Derby History Quiz

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Coal and Derby may not seem to be much of a mix, however it was Abijah Smith of Derby who first introduced a cargo of anthracite coal for sale in the United States in 1807 - the same year in which he brought it to Derby for the first time. This quiz proved to be the toughest one that we have ever had as only Randy Ritter was able to supply the complete answer. Our thanks to Derby Neck Librarian Judy Augusta for suggesting this quiz.

This account is contained in  Samuel Orcutt's "History of the Old Town of Derby, Connecticut":

The first coal introduced into Derby was in 1807, by Abijah Smith, father of the founder of Birmingham. The first cargo of anthracite coal offered for sale in this country was by Abijah Smith. He left Derby in 1806, and in 1807 mined fifty tons of coal in Plymouth, Penn., at the old mine which is now rented to the Lehigh and Wilkesbarre Coal Company, known as the Smith red-ash coal. In November, 1807, Smith purchased an ark for $24, which had been used for the transportation of plaster, and on the 4th day of that month this ark was floated to Plymouth and loaded with fifty tons of anthracite coal and was floated down the Susquehanna river. Safely landed at Columbia, Penn., the German settlers looked with wonder at what they called "black stone," and said Smith must be a crazy man to think of selling such stuff as that. In order to demonstrate the value of coal as an article for fuel Mr. Smith arranged with a landlord of that place, for the use of his fire-place, procured a grate made under his directions by a blacksmith, put it into the fire-place, built a fire of wood and put on the coal, but the wood burned out leaving the coal only a little ignited. They poked it much and worked to make it burn, but not succeeding well, left it and went to dinner. ‘When they returned there was a splendid fire, and the effort a victorious success. Persons from Philadelphia, Baltimore and New York beheld with wonder and delighted surprise the burning of this ‘black stone.’ The effort being satisfactory Mr. Smith, joined by his brother John Smith in 1808, sent three ark loads of coal to Havre de Grace, and there transferred it to a schooner named Washington and sent it to New York in care of Price and Waterbury, which company sold the coal on commission, disposing of it by chaldrons, and not by tons. After 1808 Abijah and John Smith followed the business of transporting coal in arks down the Susquehanna for a number of years, the annual average of sales to 1820 being about six ark loads. Nearly all the early operators in the coal trade made failures except the Smiths. Some of their descendants are still prosecuting it successfully.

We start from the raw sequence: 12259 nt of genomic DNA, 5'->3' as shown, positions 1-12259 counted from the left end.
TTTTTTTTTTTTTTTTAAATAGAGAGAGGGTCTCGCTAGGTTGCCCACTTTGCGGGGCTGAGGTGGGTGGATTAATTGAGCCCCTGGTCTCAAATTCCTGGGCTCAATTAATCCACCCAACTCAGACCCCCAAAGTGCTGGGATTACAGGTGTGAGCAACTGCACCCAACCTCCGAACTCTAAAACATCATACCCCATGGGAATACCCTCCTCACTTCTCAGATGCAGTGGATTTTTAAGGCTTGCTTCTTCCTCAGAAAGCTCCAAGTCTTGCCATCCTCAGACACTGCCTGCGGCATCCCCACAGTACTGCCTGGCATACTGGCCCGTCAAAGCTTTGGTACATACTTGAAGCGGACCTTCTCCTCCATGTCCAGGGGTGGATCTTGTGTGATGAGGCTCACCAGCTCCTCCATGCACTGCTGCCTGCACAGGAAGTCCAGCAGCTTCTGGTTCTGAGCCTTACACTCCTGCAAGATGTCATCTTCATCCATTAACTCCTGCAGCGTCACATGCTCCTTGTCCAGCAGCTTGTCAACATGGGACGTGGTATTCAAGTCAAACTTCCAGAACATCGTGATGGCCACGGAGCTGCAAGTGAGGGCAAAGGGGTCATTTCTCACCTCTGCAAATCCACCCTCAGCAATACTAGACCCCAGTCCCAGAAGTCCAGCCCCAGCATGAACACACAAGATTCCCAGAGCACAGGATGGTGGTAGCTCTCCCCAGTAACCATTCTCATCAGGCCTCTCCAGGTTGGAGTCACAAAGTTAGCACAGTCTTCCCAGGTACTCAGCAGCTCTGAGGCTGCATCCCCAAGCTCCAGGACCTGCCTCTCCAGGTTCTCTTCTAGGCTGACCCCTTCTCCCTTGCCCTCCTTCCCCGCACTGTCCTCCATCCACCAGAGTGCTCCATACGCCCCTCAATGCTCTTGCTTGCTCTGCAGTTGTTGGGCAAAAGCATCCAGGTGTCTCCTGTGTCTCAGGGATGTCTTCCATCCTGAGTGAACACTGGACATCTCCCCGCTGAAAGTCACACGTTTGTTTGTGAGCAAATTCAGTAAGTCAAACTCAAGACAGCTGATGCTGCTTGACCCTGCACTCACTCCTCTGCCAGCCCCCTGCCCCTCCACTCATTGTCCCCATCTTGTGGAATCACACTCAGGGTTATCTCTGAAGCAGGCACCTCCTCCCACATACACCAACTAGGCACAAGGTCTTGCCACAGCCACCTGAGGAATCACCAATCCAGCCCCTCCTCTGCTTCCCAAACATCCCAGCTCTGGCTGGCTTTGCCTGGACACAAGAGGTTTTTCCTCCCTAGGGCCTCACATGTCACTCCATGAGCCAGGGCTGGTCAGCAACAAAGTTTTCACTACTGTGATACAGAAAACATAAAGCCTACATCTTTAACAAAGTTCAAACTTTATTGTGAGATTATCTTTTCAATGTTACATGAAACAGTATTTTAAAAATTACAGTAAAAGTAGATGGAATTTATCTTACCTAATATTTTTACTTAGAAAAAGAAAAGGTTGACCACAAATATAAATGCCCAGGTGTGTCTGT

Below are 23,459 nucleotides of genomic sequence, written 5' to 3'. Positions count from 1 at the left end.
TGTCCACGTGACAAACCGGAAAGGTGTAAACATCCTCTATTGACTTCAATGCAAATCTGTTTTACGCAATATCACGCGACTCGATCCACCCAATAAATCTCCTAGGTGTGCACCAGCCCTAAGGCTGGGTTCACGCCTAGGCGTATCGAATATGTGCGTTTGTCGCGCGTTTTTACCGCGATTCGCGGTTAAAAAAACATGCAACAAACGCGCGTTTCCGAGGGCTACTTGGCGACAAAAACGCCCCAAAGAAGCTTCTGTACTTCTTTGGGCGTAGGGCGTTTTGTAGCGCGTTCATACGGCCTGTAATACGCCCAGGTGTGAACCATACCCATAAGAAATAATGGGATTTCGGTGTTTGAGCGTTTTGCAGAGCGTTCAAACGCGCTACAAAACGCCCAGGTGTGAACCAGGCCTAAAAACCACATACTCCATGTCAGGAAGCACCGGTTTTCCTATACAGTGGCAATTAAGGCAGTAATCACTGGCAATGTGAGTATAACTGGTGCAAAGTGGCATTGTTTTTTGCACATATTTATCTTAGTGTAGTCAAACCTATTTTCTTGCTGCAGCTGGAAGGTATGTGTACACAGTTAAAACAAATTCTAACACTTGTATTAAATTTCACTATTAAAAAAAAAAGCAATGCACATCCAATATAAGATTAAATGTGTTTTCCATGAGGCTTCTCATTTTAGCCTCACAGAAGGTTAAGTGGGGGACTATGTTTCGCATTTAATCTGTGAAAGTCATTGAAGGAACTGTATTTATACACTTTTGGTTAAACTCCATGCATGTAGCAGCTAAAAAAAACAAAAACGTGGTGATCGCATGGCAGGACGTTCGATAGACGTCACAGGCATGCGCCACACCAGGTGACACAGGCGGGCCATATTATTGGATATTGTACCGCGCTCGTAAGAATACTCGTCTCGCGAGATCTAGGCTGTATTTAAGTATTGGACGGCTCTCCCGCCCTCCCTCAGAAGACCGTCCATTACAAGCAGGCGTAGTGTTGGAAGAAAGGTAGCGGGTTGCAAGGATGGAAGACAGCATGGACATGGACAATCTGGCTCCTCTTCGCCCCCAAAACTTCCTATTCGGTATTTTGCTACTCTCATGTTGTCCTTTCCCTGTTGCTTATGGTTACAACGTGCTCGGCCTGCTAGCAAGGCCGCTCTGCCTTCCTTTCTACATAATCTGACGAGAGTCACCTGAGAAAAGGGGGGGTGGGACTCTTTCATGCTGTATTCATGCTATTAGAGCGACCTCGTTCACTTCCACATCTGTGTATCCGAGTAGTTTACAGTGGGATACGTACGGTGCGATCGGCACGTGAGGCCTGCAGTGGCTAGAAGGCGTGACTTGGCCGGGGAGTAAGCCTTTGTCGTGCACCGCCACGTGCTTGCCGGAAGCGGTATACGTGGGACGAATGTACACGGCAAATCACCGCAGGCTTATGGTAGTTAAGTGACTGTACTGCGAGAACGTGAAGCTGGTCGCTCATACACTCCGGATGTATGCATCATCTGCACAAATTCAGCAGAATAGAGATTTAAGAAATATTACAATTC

In 1820 the annual product of coat for the whole country was less than a thousand tons now annually thirty-five thousand tons are brought to Derby and the whole amount mined and consumed in the United States (1879) is estimated at 20,000,000 tons.

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